for the person. Here this holy name includes and expresses all the Divine attributes, in which and by which our Heavenly Father keeps and blesses His obedient children. The Son here commends them to the Father as in a special sense needing His protection, now that His own visible presence is about to be withdrawn. And knowing the blessings of unity, and foreseeing the obstacles thereto, the Lord prays for these that they may be united in one communion and fellowship, after the pattern of the Divine oneness. The spiritual Temple, as well as the material Tabernacle, must take no lower model. Now that Great Shepherd of the sheep looks back upon the work it was given Him to do; and as before He professed that He had manifested or made known to them the Divine Name and character, so here He protests that He had kept them in this Name; kept all who would be kept; all but him who would not stay, but "went out," " departed from grace given, and so failed of the grace of God. Judas Iscariot is the miserable, wilful exception, here described as "the son of perdition," a term applied afterwards to "the man of sin; "7 a term which, according to the Hebrew mode of expression, signifies the congenial embracing of sin, with its consequences; the author of his own undoing. The Lord names him not. He seems unwilling to name him. The sin of Judas, which was his own, was yet the fulfilling of more than one Scripture. But he was under no necessity of turning traitor.10 But now the Lord, returning from this short sad digression, and anticipating the glory which awaited Him, declares why, while still in the world, He so


1 Prov. xvii. 10.

[ocr errors]

2 In v. 12 the pronoun is emphatically expressed, q. d. I have kept: now do Thou keep them.

3 Heb. viii. 5.

4 V. 6 above. See also v. 26 below. 5 There are two words so rendered. The other word means, literally, guarded.

St. John xiii. 30; 1 St. John ii. 19.

7 2 Thess. ii. 3. See St. Matt. xxiii. 15. There is a paronomasia, a correlation of terms, in the original of


v. 12, which cannot be conveyed in a translation.

8 St. John vi. 70, 71; xiii. 18, 21; St. Matt. xxvi. 50.

Pss. lxix., cix., which St. Peter soon proceeds to cite (Acts i. 20) in reference to the dreadful case. Psa. xli. had before been cited by our Lord in reference to the same. St. John xiii. 18.

10 St. John xviii. 8, 9.

11 Compare the phrase at the beginning of v. 13 with the corresponding one of v. 11, in the original.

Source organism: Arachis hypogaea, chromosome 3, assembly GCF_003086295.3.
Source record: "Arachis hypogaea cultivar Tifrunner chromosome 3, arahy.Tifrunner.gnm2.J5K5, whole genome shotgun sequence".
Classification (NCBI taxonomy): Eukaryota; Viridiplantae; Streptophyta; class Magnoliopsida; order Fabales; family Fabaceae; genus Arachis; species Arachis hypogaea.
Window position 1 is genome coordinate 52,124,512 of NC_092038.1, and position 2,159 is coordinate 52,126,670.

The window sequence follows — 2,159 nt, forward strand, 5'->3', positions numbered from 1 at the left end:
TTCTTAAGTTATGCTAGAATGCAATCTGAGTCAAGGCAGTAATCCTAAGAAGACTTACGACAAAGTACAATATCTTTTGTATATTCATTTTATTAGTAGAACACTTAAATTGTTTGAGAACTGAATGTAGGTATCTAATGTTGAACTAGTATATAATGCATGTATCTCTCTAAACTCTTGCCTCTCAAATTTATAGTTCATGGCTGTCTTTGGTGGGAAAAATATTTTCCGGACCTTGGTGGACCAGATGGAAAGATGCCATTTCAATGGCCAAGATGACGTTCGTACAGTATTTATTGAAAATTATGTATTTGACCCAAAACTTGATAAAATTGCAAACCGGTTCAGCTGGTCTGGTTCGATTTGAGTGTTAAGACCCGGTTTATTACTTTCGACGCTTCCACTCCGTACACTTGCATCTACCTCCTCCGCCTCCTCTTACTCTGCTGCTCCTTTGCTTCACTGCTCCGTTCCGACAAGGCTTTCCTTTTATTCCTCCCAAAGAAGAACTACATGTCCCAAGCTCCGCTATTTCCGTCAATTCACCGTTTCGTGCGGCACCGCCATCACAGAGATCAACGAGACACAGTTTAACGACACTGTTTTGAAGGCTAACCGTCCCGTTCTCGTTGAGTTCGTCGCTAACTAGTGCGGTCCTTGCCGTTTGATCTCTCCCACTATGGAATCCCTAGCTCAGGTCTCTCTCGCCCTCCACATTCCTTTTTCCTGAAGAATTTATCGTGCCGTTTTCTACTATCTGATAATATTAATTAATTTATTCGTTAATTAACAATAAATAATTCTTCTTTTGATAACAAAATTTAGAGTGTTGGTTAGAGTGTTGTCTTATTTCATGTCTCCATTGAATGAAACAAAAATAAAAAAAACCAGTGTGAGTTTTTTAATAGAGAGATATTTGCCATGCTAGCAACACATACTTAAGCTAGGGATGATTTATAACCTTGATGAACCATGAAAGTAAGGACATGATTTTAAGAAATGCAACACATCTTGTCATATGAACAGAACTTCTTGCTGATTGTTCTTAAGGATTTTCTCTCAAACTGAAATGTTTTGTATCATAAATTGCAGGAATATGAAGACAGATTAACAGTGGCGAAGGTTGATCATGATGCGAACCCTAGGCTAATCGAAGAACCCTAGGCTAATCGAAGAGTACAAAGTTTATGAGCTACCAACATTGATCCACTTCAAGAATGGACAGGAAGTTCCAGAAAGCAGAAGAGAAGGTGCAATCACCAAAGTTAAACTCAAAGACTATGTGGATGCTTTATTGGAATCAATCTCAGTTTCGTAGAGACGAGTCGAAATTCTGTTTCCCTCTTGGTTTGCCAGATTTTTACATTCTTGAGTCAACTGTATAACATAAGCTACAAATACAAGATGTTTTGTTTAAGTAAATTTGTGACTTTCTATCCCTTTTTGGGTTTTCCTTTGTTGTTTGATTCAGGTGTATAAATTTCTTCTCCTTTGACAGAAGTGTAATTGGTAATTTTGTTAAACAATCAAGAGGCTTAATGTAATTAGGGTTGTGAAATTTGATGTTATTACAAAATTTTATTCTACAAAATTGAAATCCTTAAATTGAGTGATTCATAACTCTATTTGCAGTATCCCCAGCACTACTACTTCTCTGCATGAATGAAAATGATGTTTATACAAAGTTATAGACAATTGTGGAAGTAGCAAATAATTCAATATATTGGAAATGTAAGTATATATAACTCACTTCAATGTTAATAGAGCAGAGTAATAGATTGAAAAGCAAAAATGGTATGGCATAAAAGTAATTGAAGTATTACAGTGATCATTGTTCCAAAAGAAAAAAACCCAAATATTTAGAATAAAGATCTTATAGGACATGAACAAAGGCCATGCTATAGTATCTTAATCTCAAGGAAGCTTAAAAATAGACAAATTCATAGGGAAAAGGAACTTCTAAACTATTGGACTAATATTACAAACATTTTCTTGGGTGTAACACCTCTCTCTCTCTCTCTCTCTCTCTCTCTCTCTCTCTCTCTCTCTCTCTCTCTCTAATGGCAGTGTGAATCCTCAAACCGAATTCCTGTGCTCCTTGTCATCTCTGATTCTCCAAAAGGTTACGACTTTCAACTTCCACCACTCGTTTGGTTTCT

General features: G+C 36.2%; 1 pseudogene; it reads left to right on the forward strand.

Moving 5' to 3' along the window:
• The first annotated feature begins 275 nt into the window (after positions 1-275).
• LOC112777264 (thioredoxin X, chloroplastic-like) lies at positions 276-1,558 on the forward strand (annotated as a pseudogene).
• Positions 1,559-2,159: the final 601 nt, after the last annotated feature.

speaks. It is that these whom He is leaving in the world may be the sharers of His unearthly joy. He speaks of gladness even in the midst of grief. For there is joy in goodness, and satisfaction in the accomplishment of a great purpose. So He desires that their hearts, filled with sorrow at His former sayings,' might by these words of comfort be fulfilled with joy.2



St. John xvii. 14-19.

I have given them thy word; and the world hath hated them, because they are not of the world, even as I am not of the world. I pray not that thou shouldest take them out of the world, but that thou shouldest keep them from the evil. They are not of the world, even as I am not of the world. Sanctify them through thy truth: thy word is truth. As thou hast sent me into the world, even so have I also sent them into the world. And for their sakes I sanctify myself, that they also might be sanctified through the truth.


As in His final charge the Lord had warned His Disciples what they were to expect in the world, and from the men of the world, so here in His final prayer He prays for them in this particular; guarding us however by His language here from narrowness in religion; for ever condemning that false view of things, whereby some have bound themselves to a life of seclusion, and cut themselves off from the society and duty and privileges of man, in the vain thought to commend themselves to God. As if man who ever carries a world within his own breast, could so hope to escape all worldliness. For what is this but to decline to take our part in the battle of life, which is not to be won by withdrawing from the contest, and turning our back upon the foe? Such 3 St. John xv. 18-21; Psa. xvii.

1 St. John xvi. 6.

2 St. John xv. 11; xvi. 24.



force is there in the Apostle's alternative," For then must ye needs go out of the world." For what is man in himself but a little world, a world in miniature? "The world is too much with us,"2 and in the retirement of the cloister, and in the remote solitude of the hermit's cell, it will be for ever intruding3 Save me, so each must say, from myself. This is therefore but a request for them that they may be kept from the evil that is in the world. It is an expansion of the Prayer He had already taught them, "Deliver us from evil;" from the evil one, from "the prince of this world," from all that is not of the Father, but is of the world. Again the Lord pronounces those words of consecration over them, "They are not of the world, even as I am not of the world." And so the Apostle professes after Him, "Our citizenship is in Heaven." And He proceeds to pray for them that they may indeed be consecrated, sanctified, set apart for the work to which He had designed them; according to His word, which is truth itself and cannot fail, according to His most true promise. Now then we may see more clearly the propriety of that expression with which this portion of the Prayer begins, "Holy Father," in that He prays that these may be set apart for holy uses. For such is the import of this term sanctify; a phrase familiar to those living under the Law; though used here in a deeper sense than applied to any Israelite of old." Here He pleads with the Father for His own; drawing a gracious analogy between His mission from the Father, and their mission from Him; that this latter may likewise be an object of interest to the Father. In His concluding words here He marks the connection between their consecration and His own, giving us a glimpse of the nobleness and the blessedness of all selfdevotion for Christ's sake. By Him only can they do this,